Not first, you’re last
Barton ‘doesn’t show up to finish second’
EDITOR’S NOTE: The following article appeared in The Post-Journal on July 7, 2006, days after Dick Barton won the World of Outlaws Late Model Series race at Stateline Speedway, marking the first time that a true local driver defeated the touring professionals. Had COVID-19 not intervened, the World of Outlaws was scheduled to appear at Stateline last Thursday.
The drivers who descended on Stateline Speedway a week ago came from Kentucky, Arkansas, Georgia, California and West Virginia. They came from Louisiana, Ohio and Pennsylvania.
As members of the World of Outlaws Late Model Series, these guys are the pros of the sport, men who make their living touring the country in pursuit of the checkered flag.
So when Dick Barton, whose Ashville home is but a short drive from the track on Kortwright Road in Busti, found his way to victory lane last Saturday, the win set off quite a celebration among his race team.
“This was the first time in the three-year history of the World of Outlaws late Model Series that a true local driver has beaten the touring professionals,” said Lakewood resident Randy Anderson, who is a Barton team member and local racing historian. “It’s kind of like an amateur winning on the PGA Tour.”
In other words, Barton aced what might have been his biggest test in nearly 30 years behind the wheel, recording the fastest lap in the 51-car time-trial, and then winning his heat, the pole-position dash and finally the 50-lap feature.
The winning prize?
“That is a significant amount of money,” Anderson said. “There have only been a handful of races in the 50-year history of Stateline that have paid $10,000 or more.”
But the money, while certainly nice, was secondary to the magnitude of the victory.
“The whole team was just very, very happy,” said Barton, whose 200-plus career dirt late-model feature wins have come primarily at Stateline, Eriez (Hammett, Pa.) and Raceway 7 (Conneaut, Ohio). “We’ve won bigger races (money-wise), but we’ve never won (a race) with the prestige of this one.”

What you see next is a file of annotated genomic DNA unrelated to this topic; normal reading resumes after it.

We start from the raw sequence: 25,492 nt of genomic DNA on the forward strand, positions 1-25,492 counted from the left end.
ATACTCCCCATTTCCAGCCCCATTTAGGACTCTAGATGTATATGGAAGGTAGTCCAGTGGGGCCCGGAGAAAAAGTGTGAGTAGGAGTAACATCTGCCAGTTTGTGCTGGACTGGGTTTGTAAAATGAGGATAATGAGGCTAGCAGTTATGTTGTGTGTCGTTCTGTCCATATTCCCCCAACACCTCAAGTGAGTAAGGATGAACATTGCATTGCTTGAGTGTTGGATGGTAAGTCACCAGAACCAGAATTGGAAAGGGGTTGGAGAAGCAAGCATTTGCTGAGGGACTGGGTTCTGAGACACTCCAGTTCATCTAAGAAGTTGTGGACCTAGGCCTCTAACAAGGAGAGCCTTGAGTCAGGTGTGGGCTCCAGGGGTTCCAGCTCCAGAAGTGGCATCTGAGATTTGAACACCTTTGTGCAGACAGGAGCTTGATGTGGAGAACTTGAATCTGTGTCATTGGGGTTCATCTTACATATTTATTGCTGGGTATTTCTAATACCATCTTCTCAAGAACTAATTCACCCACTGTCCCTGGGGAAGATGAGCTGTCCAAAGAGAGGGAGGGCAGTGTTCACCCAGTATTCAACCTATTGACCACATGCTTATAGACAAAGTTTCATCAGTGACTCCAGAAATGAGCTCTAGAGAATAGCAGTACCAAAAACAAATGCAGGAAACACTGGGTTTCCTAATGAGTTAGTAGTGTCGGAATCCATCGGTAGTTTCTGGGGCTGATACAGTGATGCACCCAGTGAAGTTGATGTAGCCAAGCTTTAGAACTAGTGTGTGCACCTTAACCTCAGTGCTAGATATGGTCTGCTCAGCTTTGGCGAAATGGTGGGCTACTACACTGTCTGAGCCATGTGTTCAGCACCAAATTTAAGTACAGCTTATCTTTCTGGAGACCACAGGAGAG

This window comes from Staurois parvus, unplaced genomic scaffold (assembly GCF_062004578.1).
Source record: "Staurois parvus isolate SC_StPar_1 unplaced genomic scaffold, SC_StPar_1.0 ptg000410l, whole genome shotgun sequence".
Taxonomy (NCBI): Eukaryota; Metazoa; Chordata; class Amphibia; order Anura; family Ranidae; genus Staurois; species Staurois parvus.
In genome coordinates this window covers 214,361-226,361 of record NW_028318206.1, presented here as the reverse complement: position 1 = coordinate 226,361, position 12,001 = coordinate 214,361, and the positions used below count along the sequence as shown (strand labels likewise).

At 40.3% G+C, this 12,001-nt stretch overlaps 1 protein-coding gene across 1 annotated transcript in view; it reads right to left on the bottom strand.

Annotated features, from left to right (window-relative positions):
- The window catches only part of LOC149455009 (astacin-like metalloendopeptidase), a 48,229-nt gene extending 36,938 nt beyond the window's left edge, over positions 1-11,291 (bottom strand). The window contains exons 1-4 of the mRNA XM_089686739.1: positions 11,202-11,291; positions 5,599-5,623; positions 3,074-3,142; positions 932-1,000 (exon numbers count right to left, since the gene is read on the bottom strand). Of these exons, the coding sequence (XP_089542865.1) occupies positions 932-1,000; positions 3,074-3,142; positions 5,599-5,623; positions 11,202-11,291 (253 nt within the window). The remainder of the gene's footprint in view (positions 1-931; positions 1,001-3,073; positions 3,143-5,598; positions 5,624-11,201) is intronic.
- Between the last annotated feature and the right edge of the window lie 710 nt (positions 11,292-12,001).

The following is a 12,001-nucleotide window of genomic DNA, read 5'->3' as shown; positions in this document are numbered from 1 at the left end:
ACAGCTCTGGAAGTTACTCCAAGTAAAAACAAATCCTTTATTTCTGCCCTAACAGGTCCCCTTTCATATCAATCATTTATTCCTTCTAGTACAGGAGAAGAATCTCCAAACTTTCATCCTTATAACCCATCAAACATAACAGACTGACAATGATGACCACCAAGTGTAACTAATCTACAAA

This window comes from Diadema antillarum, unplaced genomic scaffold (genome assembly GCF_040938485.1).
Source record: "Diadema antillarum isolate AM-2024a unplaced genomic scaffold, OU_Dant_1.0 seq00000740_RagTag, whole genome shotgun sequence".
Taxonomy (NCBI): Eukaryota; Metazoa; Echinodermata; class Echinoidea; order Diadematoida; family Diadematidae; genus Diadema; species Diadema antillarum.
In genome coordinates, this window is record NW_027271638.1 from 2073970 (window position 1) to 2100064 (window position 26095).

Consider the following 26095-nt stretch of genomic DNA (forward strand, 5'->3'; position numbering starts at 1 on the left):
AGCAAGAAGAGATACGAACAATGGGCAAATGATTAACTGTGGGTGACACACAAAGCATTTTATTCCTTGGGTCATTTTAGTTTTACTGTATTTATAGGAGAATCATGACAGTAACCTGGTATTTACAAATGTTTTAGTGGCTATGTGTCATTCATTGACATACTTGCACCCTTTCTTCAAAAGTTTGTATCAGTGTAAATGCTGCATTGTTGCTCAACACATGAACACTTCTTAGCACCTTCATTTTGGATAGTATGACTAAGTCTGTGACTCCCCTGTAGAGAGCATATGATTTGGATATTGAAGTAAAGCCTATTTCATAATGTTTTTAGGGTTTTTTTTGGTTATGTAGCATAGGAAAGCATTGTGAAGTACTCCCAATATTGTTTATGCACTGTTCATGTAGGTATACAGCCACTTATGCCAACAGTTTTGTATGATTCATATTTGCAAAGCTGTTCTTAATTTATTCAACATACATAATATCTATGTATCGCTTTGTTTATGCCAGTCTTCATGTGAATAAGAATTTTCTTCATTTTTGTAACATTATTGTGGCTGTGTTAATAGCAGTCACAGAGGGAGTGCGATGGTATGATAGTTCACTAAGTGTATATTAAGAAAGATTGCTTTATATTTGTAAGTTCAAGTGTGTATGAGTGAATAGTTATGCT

“The whole evening was like a storybook with a storybook ending.”
Barton’s margin of victory was 0.576 seconds over John Blankenship of Williamson, West Virginia. Darrell Lanigan of Union, Kentucky was third, Steve Francis from Ashland, Kentucky was fourth and Billy Moyer of Batesville, Arkansas was fifth.
“The week before at the ‘King of the Hill’ we earned a guaranteed spot in this week’s race,” Barton said. “When we went to the track, we had confidence that we were at least in the show.”
But there was at least one nervous moment.
“On lap 29, I ran into lapped traffic,” Barton said. “I thought, ‘I’ll just pass these guys on the outside.’ But the second-place guy got underneath me. I was able to get back in front and made the commitment that I wouldn’t leave the bottom for the rest of the race.”
When the race was over, Barton went, well, nuts.
“I jumped up on the car,” he said. “I’m not ashamed of it. It was a spontaneous thing. It was nothing more than me being me.”
Barton and his team — comprised of Anderson, John Lamb, Jim Seely, Greg Farrar, Warren McDonald, Del Seekings, Bill Hanson and Tim Whitacre — made a winner of car owner Ron Nielson.
“Ron’s daughter was there, so she was well aware of the whole evening’s proceedings,” said Barton, 51. “They (the Nielsons) were patient the last couple of years while we were sorting out the new way.”
The “new way” required that the team change the manner in which they set up Barton’s car to keep up with the competition. After some adjustments, it’s starting to pay dividends.
“The cars were changing. To teach us old dogs new tricks isn’t necessarily an easy deal, but that shows the competitiveness of our team. At this point in my career, I should be thinking about rocking chairs and the porch. Instead, we are concerned about this new way of setting up race cars. We can’t stand not to be competitive.”
As Anderson noted, “Dick Barton doesn’t show up to finish second.”